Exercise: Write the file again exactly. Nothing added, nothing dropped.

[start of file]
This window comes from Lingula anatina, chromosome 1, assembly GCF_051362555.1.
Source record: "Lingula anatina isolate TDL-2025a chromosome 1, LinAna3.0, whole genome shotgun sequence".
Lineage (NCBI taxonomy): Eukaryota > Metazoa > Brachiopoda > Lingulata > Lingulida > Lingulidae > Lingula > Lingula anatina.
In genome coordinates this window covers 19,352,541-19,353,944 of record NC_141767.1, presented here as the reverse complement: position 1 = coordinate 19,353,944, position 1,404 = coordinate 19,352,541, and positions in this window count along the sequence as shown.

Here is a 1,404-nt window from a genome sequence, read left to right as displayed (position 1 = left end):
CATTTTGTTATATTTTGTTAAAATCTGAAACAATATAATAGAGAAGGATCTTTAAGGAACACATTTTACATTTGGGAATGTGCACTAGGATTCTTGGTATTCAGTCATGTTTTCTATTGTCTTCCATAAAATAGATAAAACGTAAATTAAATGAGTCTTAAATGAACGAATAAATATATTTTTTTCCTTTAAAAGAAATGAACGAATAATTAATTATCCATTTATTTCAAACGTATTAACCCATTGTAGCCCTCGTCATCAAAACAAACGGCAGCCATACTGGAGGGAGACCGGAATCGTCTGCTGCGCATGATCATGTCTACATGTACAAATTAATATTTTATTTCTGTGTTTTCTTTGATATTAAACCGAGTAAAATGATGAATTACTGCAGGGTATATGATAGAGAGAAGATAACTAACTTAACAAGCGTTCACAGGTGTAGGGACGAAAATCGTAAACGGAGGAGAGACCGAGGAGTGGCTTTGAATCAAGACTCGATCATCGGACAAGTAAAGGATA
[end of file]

This window comes from Lingula anatina, chromosome 1, assembly GCF_051362555.1.
Source record: "Lingula anatina isolate TDL-2025a chromosome 1, LinAna3.0, whole genome shotgun sequence".
Lineage (NCBI taxonomy): Eukaryota > Metazoa > Brachiopoda > Lingulata > Lingulida > Lingulidae > Lingula > Lingula anatina.
In genome coordinates this window covers 19,352,541-19,353,944 of record NC_141767.1, presented here as the reverse complement: position 1 = coordinate 19,353,944, position 1,404 = coordinate 19,352,541, and positions in this window count along the sequence as shown.

Here is a 1,404-nt window from a genome sequence, read left to right as displayed (position 1 = left end):
CATTTTGTTATATTTTGTTAAAATCTGAAACAATATAATAGAGAAGGATCTTTAAGGAACACATTTTACATTTGGGAATGTGCACTAGGATTCTTGGTATTCAGTCATGTTTTCTATTGTCTTCCATAAAATAGATAAAACGTAAATTAAATGAGTCTTAAATGAACGAATAAATATATTTTTTTCCTTTAAAAGAAATGAACGAATAATTAATTATCCATTTATTTCAAACGTATTAACCCATTGTAGCCCTCGTCATCAAAACAAACGGCAGCCATACTGGAGGGAGACCGGAATCGTCTGCTGCGCATGATCATGTCTACATGTACAAATTAATATTTTATTTCTGTGTTTTCTTTGATATTAAACCGAGTAAAATGATGAATTACTGCAGGGTATATGATAGAGAGAAGATAACTAACTTAACAAGCGTTCACAGGTGTAGGGACGAAAATCGTAAACGGAGGAGAGACCGAGGAGTGGCTTTGAATCAAGACTCGATCATCGGACAAGTAAAGGATA